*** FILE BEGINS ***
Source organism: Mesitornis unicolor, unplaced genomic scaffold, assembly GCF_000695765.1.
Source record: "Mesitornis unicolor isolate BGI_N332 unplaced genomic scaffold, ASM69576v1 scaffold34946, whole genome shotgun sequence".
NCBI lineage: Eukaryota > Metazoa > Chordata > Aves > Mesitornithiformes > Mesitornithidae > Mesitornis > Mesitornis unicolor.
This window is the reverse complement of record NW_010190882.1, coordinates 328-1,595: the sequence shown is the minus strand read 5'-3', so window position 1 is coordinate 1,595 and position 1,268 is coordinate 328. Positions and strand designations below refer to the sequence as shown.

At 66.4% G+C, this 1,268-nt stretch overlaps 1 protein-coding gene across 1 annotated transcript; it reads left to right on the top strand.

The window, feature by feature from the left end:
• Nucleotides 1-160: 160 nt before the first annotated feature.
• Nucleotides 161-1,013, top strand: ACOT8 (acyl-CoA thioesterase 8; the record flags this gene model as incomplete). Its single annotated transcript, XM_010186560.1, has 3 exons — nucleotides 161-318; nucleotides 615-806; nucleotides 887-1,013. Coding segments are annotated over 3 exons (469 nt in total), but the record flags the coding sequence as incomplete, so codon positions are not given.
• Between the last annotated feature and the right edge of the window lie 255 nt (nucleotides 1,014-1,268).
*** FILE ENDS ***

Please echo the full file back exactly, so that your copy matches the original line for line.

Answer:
Source organism: Mesitornis unicolor, unplaced genomic scaffold, assembly GCF_000695765.1.
Source record: "Mesitornis unicolor isolate BGI_N332 unplaced genomic scaffold, ASM69576v1 scaffold34946, whole genome shotgun sequence".
NCBI lineage: Eukaryota > Metazoa > Chordata > Aves > Mesitornithiformes > Mesitornithidae > Mesitornis > Mesitornis unicolor.
This window is the reverse complement of record NW_010190882.1, coordinates 328-1,595: the sequence shown is the minus strand read 5'-3', so window position 1 is coordinate 1,595 and position 1,268 is coordinate 328. Positions and strand designations below refer to the sequence as shown.

At 66.4% G+C, this 1,268-nt stretch overlaps 1 protein-coding gene across 1 annotated transcript; it reads left to right on the top strand.

The window, feature by feature from the left end:
• Nucleotides 1-160: 160 nt before the first annotated feature.
• Nucleotides 161-1,013, top strand: ACOT8 (acyl-CoA thioesterase 8; the record flags this gene model as incomplete). Its single annotated transcript, XM_010186560.1, has 3 exons — nucleotides 161-318; nucleotides 615-806; nucleotides 887-1,013. Coding segments are annotated over 3 exons (469 nt in total), but the record flags the coding sequence as incomplete, so codon positions are not given.
• Between the last annotated feature and the right edge of the window lie 255 nt (nucleotides 1,014-1,268).